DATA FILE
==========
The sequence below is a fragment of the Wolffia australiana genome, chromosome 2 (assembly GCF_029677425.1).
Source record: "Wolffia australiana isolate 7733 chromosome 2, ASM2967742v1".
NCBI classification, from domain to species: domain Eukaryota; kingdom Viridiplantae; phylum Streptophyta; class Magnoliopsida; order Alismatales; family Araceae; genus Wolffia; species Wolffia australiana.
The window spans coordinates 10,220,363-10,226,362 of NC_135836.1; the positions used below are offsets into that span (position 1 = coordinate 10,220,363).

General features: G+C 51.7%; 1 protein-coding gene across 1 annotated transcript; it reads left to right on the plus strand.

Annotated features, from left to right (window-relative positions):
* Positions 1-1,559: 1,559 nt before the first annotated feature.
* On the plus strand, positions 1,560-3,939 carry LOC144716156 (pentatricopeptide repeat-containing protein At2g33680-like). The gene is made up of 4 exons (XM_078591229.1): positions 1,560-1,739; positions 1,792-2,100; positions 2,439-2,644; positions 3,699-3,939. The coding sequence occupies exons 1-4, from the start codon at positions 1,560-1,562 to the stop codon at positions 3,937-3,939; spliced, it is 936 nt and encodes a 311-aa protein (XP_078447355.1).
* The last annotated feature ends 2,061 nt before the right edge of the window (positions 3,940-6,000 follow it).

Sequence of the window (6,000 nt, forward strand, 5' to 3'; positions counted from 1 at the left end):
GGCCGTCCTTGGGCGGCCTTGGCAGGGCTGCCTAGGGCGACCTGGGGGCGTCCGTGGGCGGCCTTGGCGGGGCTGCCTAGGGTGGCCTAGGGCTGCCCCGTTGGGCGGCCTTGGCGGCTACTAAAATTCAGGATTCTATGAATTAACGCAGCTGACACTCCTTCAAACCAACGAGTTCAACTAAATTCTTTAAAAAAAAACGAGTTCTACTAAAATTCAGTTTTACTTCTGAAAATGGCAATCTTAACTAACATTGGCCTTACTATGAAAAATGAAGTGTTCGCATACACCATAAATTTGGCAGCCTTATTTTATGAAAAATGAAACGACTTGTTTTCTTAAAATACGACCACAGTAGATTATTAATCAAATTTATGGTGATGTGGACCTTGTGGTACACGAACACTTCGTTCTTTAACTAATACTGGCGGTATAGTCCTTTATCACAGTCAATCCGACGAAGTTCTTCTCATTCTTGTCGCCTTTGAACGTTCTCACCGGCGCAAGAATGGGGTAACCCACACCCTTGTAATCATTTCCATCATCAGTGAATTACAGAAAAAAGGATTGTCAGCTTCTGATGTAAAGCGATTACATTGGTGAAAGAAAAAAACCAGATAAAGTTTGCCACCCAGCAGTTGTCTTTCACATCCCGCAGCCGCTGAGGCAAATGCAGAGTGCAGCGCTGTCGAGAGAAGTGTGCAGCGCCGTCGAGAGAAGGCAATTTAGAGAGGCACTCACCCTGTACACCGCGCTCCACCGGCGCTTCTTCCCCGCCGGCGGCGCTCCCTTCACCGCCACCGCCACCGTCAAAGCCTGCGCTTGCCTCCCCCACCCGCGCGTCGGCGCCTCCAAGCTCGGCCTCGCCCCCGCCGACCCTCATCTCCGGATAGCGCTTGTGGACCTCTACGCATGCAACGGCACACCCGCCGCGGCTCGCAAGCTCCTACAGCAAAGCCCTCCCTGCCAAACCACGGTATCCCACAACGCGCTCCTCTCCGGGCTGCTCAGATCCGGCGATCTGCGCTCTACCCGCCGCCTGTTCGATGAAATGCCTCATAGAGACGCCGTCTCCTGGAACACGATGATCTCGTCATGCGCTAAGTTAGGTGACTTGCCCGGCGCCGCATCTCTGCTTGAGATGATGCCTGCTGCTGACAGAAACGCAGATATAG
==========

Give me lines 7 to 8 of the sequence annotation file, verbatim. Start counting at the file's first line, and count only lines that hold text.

* Positions 1-1,559: 1,559 nt before the first annotated feature.
* On the plus strand, positions 1,560-3,939 carry LOC144716156 (pentatricopeptide repeat-containing protein At2g33680-like). The gene is made up of 4 exons (XM_078591229.1): positions 1,560-1,739; positions 1,792-2,100; positions 2,439-2,644; positions 3,699-3,939. The coding sequence occupies exons 1-4, from the start codon at positions 1,560-1,562 to the stop codon at positions 3,937-3,939; spliced, it is 936 nt and encodes a 311-aa protein (XP_078447355.1).